These days we have a full, lively house at POH Bwaise. Nearly a month ago, seven of our girls finished their first term back in class, attending boarding schools around Kampala, and returned home for their holiday. Extraordinary courage was asked of them when they returned to school in February, seeing that it had been quite awhile since some of them had been in school and there was much catching up to do. Coming home also proved daunting; while they were away, four new sisters joined us and the boarding school girls were coming home to both the familiar and unfamiliar. Same house, new faces and new paint. Change is seldom easy.
Unsure of what to expect, we were grateful when they demonstrated grace and resilence. The new younger ones received their big sisters with warmth and hugs and the big sisters accepted the younger ones and within days of their return everybody had settled. Then one afternoon I stepped out onto the front porch to this scene:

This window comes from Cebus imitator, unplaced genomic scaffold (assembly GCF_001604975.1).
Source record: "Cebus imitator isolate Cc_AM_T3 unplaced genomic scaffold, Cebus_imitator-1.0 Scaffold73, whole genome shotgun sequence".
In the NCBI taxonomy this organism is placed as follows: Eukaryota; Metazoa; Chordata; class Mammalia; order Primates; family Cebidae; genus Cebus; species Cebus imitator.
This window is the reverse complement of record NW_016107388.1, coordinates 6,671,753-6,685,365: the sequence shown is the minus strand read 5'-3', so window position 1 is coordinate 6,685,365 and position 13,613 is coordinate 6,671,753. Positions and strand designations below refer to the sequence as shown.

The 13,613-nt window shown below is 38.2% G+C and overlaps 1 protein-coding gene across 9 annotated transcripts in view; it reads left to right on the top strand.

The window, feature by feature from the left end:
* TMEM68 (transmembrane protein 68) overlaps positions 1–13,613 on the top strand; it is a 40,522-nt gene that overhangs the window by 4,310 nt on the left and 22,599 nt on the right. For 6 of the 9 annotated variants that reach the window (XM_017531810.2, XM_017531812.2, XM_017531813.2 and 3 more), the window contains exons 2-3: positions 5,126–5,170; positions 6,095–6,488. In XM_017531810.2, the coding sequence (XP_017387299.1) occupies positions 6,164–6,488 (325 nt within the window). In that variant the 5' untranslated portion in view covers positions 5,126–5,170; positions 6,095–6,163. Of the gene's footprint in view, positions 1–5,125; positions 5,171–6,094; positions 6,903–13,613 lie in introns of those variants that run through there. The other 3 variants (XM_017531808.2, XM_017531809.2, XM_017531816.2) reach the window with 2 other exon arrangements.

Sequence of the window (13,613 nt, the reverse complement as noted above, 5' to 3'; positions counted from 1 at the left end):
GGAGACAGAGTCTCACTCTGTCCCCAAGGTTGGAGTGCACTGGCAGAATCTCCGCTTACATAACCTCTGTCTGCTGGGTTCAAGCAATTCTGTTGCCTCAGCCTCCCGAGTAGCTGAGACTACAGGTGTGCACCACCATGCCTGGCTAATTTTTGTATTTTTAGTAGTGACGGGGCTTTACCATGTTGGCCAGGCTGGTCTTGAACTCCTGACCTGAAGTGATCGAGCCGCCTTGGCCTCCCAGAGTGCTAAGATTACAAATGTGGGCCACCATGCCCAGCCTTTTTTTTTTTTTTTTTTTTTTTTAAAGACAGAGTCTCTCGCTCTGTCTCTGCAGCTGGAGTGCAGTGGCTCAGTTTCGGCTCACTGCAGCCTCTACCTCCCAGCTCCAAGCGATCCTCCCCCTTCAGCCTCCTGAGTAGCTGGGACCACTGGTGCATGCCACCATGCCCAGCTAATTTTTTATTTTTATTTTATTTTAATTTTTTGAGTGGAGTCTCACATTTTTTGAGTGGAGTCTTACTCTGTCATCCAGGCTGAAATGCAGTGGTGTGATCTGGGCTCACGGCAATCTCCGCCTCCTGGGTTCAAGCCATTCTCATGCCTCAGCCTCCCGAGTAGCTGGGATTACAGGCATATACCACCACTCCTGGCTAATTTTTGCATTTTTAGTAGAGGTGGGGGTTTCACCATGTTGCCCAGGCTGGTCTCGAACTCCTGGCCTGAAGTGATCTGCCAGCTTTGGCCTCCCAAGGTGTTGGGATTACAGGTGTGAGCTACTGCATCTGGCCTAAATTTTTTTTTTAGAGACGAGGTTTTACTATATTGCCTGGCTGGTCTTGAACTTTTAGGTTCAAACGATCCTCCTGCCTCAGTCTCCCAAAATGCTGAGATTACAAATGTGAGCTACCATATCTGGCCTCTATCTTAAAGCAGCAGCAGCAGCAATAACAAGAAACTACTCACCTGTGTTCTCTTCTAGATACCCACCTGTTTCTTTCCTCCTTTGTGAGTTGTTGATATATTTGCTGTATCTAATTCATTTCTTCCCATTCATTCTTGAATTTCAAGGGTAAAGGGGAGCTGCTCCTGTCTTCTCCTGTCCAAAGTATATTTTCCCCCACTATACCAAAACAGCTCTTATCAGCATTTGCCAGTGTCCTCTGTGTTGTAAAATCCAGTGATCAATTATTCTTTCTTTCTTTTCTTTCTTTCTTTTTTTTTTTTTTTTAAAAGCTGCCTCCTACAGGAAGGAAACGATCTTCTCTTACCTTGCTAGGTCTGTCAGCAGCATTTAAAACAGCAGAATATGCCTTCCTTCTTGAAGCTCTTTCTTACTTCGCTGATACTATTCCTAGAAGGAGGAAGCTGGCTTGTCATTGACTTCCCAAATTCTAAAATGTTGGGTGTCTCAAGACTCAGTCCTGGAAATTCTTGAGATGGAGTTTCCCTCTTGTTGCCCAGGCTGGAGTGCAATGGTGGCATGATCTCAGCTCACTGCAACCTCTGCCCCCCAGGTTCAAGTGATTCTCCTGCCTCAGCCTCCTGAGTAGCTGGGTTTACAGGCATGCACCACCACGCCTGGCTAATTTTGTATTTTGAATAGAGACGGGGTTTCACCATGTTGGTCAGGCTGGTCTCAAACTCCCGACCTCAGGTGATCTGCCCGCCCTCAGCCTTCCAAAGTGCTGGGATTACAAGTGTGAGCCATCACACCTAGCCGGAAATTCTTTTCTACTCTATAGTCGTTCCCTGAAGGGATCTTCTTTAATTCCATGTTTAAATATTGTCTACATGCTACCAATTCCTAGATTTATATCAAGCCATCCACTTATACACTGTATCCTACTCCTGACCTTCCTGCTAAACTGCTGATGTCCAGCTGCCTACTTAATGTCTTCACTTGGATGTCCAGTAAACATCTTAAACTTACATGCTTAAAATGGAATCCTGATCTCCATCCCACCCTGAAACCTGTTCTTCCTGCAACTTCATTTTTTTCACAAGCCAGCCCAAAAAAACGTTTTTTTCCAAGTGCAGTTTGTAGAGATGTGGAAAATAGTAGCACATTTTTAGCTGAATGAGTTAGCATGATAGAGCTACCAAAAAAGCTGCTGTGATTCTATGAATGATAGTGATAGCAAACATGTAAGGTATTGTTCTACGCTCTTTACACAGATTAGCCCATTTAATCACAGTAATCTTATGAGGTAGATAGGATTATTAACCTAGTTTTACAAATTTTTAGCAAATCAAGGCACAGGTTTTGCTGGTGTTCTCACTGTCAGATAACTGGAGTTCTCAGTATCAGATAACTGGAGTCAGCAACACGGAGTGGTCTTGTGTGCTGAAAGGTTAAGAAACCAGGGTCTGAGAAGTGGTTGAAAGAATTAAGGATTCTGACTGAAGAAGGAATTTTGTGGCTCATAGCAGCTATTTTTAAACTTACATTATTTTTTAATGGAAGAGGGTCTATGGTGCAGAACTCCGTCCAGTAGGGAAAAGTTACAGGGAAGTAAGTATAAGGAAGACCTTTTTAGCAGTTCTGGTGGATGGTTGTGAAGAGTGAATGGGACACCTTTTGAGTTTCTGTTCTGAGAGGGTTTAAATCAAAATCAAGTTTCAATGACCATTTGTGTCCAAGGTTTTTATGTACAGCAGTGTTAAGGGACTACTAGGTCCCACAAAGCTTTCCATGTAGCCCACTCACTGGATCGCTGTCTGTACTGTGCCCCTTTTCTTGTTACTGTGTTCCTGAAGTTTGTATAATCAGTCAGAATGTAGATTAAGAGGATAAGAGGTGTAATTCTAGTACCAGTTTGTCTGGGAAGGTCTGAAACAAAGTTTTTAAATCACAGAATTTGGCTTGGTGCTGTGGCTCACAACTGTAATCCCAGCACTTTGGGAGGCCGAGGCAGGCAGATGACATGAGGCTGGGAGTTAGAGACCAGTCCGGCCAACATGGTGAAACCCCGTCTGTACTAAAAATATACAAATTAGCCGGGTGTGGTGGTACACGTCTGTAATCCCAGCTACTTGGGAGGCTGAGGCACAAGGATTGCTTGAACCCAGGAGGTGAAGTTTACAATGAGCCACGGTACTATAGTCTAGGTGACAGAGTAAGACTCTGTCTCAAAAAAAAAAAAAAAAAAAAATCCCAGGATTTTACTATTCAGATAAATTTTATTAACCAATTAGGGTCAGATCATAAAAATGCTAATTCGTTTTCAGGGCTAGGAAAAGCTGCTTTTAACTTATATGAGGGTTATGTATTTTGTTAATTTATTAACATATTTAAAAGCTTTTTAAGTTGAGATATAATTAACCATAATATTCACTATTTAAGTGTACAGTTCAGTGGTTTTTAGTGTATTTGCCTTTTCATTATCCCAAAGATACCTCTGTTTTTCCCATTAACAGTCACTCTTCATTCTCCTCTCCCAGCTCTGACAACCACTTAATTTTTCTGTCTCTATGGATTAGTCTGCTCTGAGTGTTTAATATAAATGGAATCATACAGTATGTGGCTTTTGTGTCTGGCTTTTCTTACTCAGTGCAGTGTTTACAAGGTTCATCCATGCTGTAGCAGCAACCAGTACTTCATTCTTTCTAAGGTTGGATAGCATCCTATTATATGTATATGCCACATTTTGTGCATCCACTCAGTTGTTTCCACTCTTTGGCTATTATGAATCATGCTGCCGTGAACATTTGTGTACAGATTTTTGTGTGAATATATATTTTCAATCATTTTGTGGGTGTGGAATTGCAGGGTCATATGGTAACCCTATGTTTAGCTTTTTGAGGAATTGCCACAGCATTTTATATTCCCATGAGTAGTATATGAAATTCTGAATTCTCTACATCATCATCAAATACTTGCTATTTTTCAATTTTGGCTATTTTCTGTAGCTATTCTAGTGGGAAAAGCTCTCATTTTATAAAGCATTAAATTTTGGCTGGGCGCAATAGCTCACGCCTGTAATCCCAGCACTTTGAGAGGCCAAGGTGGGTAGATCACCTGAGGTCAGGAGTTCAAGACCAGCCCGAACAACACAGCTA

The late afternoon breeze mingling the strains of rustling leaves overhead with the jaunty melody from a passing car, the girls had organized themselves into study groups in the shade of the house, determined to “read” (study) and not lose any ground during the month long break between terms. I couldn’t help but witness this scene with astonishment -- what children do you know prioritize studying during their holiday and take it upon themselves to begin?
Another evening while perched on the balcony with one of the aunties, the darkening sky settling the dusty sunset over Bwaise and the city beyond, we spied a moment of sweet camaraderie below. One of the older girls steadied a wooden ladder, branches secured with rope, against the compound wall beside an avocado tree, while a younger one scaled it, reaching for the rock hard fruit that perhaps was too enticing to allow for a few more days of ripening. Realizing they were caught, they giggled and the picker descended from the foliage, arms full of green.